One Last New Year’s Resolution

February 6, 2019

Fr. Francis Belanger, O.P., is the Pastor of SS. Philip and James University Parish in Baltimore, MD and the Promoter of Catholic Social Teaching for the Province of St. Joseph. The essay below is the latest in his series of essays on Catholic Social Teaching.

As January winds to a close, perhaps it is appropriate to consider one last New Year’s resolution. Pope Francis, as usual, released a message for the World Day of Peace on January 1st. It might be called a primer on Christian public service. Hearing his words in the whole context of Catholic Social Teaching, Dominicans can take this message as an inspiration to share the good news of faith-filled citizenship to our hearers in the year of our Lord, 2019.

Reflecting on the Gospel command to wish “Peace to this house” (Luke 10:5), the Pope expounds that the “house” is “every family, community, country and continent” in addition to “each individual person…” and indeed our “common home”, planet Earth. Preachers, when they touch on social and political matters, have the wonderful opportunity of spurring the faithful to be aware of God’s universal love. Citizens who hear us should be challenged to build a society in which virtue is rewarded and basic goods and human rights are made available to all.

There is much that is vexing in our political landscape. Grotesque laws in violation of human life are being passed or proposed. There seems a demonization of desperate migrants and the poor. Powerful interests and politicians deny the seemingly irrefutable scientific evidence of climate change out of an idolatry of profit. Subjectivism in regard to gender and sexuality has become dogma. Yet the Word of God is stronger than all error. Even starting small, good preaching has an effect. As the Pope says, “Everyone can contribute his or her stone to help build the common home.”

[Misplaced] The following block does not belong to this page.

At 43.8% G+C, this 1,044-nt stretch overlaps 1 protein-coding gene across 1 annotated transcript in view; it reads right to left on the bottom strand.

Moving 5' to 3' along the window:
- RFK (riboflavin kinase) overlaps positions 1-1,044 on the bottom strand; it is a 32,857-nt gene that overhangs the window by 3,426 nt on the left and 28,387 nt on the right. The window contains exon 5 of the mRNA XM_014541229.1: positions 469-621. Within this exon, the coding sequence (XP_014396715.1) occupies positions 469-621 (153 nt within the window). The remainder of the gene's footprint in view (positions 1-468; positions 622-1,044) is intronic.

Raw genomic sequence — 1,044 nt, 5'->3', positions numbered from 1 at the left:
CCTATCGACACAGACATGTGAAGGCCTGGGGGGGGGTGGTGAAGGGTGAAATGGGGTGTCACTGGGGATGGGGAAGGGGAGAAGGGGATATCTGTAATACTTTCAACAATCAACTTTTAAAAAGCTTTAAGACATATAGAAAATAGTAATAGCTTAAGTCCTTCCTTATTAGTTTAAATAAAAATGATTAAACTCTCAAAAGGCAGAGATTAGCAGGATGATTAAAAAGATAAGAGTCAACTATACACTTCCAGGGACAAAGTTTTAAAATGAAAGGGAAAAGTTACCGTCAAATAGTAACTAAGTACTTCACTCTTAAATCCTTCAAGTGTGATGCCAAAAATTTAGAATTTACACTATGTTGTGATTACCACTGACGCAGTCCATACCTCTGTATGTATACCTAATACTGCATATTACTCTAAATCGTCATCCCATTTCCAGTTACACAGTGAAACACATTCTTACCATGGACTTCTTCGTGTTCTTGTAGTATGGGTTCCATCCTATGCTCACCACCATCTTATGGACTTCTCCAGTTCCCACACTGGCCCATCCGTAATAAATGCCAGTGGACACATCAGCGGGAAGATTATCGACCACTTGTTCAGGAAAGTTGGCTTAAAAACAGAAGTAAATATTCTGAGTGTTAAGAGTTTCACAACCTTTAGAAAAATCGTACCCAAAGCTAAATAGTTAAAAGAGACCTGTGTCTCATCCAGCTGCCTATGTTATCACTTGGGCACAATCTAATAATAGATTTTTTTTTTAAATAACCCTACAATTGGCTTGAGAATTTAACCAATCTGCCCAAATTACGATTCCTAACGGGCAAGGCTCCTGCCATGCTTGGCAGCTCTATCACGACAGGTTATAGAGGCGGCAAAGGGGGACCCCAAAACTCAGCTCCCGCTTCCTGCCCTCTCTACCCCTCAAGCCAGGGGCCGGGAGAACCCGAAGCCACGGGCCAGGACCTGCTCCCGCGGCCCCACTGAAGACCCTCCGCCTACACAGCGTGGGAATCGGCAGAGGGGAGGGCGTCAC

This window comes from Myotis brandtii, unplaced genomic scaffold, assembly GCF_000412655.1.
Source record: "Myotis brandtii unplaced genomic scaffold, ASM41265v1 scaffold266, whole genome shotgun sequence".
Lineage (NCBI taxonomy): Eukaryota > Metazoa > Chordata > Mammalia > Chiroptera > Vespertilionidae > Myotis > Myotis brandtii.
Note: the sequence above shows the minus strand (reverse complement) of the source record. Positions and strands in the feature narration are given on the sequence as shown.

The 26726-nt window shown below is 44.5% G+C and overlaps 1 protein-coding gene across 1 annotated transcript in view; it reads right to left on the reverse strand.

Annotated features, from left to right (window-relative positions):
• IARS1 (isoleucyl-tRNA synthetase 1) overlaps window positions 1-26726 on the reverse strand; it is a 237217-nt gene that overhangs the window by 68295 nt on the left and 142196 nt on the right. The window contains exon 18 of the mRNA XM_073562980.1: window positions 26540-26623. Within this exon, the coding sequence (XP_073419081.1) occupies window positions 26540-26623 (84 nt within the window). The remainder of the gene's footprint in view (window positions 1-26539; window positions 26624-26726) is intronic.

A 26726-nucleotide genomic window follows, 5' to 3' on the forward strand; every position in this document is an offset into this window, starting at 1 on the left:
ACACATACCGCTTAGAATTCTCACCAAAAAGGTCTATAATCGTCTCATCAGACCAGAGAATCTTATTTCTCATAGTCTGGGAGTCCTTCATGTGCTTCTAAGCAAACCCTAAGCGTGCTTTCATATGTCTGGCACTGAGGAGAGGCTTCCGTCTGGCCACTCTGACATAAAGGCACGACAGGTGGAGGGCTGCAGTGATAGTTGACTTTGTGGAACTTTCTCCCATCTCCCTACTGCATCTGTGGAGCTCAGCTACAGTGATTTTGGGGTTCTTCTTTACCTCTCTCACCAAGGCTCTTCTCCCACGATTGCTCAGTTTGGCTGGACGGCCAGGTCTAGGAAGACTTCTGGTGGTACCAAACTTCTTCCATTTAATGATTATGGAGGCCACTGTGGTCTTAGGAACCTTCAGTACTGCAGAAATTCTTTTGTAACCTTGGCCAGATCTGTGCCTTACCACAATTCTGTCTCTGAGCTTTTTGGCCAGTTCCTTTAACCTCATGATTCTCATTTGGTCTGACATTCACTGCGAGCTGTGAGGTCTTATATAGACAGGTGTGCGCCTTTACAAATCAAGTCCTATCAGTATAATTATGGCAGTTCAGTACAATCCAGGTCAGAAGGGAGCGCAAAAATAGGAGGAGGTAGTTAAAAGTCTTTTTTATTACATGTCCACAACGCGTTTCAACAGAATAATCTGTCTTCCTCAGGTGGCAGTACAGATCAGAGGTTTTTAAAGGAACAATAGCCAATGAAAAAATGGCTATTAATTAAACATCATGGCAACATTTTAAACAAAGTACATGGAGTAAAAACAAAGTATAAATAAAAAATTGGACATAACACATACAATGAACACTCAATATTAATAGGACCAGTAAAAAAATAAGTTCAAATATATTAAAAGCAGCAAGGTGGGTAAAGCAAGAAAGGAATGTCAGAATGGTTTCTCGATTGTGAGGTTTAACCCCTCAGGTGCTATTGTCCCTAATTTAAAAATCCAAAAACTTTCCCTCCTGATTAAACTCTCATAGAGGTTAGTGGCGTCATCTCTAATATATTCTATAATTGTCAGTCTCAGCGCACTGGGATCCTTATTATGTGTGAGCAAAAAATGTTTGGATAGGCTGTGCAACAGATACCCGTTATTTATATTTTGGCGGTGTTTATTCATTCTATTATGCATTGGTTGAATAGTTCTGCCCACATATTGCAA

“Every election and re-election, and every stage of public life, is an opportunity to return to the original points of reference that inspire justice and law.” This sentiment stirs hope. No matter where we are now, we can start anew in proclaiming the Gospel of peace and truth. Preaching the whole of Catholic Social Teaching, in a way that is forceful but non-partisan, can effect congregations, universities and attentive listeners in the public square. The seed of the Gospel can grow to be “the largest of plants…and the ‘birds of the sky come and dwell in its branches.’” (Matthew 13:32)

The Pope proclaims that “Today more than ever, our societies need ‘artisans of peace’ who can be messengers and authentic witnesses of God the Father, who wills the good and the happiness of the human family.” To preach peace is not to force a view of the world on others. It is to witness to the truth of humanity’s common dependence on God and status as brothers and sisters. As Pope Francis teaches, it requires conversion. That has always been the mission of the preacher. But it is not too large for anyone. God asks only a mustard seed of faith and the Holy Spirit can renew the face of the earth.

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